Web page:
Weather fails to deter eager mini-marathoners

The weather was about as mixed as the standards as thousands of women and wannabe women pounded out the route of the Evening Echo Cork Mini-Marathon.

Weather fails to deter eager mini-marathoners

The early morning mist and rain cleared as the countdown approached to the start, with the city quays brightened up by a rainbow of colours in the T-shirts of various worthy causes for which vital funds were being raised.

Although a squally downpour arrived just before the start, most finished the four-mile route in pleasant sunshine.

The route brought an estimated 12,000 participants from Centre Park Road, along the Marina to Blackrock village, up Blackrock Road, then downhill onto Monahan Road and on to the finish line at Kennedy Park.

At the elite end of the field, the 32nd running of the event brought a third successive win for a 32-year-old athlete from local club Leevale. Lizzie Lee’s victory came just days after she finished seventh in the Aquathlon World Championships in London.

The event was one of the first that Sonia O’Sullivan took part in before going on to become a world and Olympic medallist, but for most of the annual participants it is a fun run, jog or walk.

Sinead McInerney from Carrigtwohill proudly boasted that she and friend Ciara Cummins broke their own records, although this might not have been too difficult as both were first-time participants.

“It was lashing and gale force winds right at the start, but it was humid at the same time and at least the sun came out,” she said.

“We jogged the first third and walked the rest. We’ll definitely do it again next year,” enthused Ciara Cummins from Ballinagree, both having raised money for autism charity Shine Ireland.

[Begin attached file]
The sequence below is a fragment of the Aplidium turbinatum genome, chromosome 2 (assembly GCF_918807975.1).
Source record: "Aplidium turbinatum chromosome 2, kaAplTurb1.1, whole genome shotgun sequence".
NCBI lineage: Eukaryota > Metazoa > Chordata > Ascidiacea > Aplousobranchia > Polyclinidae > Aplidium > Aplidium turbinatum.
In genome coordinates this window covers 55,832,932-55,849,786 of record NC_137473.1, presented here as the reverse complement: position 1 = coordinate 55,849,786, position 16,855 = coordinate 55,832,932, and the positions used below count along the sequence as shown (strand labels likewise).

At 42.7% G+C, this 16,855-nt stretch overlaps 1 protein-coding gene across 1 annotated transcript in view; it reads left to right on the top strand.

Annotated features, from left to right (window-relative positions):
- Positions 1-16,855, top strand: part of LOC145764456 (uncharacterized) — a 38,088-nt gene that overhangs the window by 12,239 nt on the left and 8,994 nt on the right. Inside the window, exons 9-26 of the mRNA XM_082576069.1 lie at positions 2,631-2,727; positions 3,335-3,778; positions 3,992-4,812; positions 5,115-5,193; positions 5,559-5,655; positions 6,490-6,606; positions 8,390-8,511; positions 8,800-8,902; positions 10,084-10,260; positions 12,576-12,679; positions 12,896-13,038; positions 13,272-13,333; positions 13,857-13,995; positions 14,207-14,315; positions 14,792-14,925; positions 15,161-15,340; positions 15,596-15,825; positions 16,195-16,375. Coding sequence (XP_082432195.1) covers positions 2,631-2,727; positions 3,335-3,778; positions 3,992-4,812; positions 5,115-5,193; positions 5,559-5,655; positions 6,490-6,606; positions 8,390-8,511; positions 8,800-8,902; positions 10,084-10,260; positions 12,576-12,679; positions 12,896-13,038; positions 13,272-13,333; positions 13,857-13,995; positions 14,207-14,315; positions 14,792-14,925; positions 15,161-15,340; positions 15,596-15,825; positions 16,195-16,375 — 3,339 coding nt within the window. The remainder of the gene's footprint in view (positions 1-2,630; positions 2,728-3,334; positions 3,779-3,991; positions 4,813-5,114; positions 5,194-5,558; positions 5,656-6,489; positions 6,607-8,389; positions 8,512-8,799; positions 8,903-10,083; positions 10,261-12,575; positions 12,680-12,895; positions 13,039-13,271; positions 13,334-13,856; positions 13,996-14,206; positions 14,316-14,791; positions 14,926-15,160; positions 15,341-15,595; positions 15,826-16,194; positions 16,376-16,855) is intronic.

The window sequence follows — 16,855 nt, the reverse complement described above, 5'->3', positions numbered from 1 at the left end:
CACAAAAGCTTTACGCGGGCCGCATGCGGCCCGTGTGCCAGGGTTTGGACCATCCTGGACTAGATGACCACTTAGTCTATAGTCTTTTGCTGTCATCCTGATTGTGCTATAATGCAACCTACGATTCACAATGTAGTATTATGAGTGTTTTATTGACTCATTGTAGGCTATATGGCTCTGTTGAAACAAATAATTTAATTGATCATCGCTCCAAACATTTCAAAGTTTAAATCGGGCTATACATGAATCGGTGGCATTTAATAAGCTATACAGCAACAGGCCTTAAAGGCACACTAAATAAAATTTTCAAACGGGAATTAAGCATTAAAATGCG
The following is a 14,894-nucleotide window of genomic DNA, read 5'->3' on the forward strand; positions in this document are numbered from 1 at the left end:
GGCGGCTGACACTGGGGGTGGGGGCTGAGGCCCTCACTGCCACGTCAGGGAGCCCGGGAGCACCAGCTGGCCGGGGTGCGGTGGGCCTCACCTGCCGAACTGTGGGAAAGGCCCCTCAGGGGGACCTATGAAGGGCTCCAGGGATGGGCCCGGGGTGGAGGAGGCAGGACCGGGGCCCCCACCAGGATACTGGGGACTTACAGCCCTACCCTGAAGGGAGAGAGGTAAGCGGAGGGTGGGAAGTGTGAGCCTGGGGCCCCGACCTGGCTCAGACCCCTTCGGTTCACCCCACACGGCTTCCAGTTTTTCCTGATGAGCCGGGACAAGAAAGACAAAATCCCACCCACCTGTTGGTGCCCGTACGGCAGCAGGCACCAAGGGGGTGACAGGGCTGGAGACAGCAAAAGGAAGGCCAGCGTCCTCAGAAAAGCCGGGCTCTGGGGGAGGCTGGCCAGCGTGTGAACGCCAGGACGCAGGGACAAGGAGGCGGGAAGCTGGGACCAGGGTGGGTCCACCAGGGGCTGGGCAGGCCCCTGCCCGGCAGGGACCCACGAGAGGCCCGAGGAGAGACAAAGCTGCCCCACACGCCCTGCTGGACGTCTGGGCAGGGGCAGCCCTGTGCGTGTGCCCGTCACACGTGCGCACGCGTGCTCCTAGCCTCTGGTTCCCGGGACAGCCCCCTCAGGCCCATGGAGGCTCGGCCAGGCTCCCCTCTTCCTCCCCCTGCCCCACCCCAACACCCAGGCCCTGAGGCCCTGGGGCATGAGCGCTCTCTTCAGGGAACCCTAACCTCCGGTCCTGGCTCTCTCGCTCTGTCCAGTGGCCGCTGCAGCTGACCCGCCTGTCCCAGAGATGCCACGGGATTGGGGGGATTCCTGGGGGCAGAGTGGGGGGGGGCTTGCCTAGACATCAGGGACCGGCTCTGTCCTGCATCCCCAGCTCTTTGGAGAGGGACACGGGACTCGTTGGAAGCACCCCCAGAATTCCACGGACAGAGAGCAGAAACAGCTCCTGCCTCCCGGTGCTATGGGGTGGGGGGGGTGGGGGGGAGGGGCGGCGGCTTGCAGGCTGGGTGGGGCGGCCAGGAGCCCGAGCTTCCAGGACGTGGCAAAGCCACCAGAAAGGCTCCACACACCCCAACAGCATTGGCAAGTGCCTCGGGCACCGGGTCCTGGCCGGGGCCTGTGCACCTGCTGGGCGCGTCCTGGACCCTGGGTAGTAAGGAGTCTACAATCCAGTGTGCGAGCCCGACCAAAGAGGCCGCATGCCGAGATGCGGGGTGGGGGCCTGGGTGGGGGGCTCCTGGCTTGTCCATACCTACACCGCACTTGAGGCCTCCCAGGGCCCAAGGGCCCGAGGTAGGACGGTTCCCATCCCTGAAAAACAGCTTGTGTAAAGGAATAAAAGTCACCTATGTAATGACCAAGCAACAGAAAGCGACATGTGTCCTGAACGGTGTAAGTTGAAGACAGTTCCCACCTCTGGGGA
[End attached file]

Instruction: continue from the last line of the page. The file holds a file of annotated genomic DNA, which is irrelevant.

While they were among many first-timers, Sheila Murphy from Ringaskiddy completed her 17th mini-marathon.

“At least it was dry. I did it for a suicide bereavement charity, it’s a cause very close to my heart,” she said.

“I did it many moons ago but I half-ran and half-walked it today,” said her friend Liz McManus from Bishopstown, who raised money for cancer support.

In Dublin, transplant recipients, donors and people awaiting transplants were among hundreds of people who showed their support for organ donation in the Irish Kidney Association’s ‘Run for a Life’ event. They included Thomas Howe from Killarney, Co Kerry, whose second birthday was a week earlier and might need a transplant because of damage to his kidney soon after he was born.

Tadhg McElroy from Bray, Co Wicklow, turned two on Saturday and is on dialysis until he is ready to go on a kidney transplant list.

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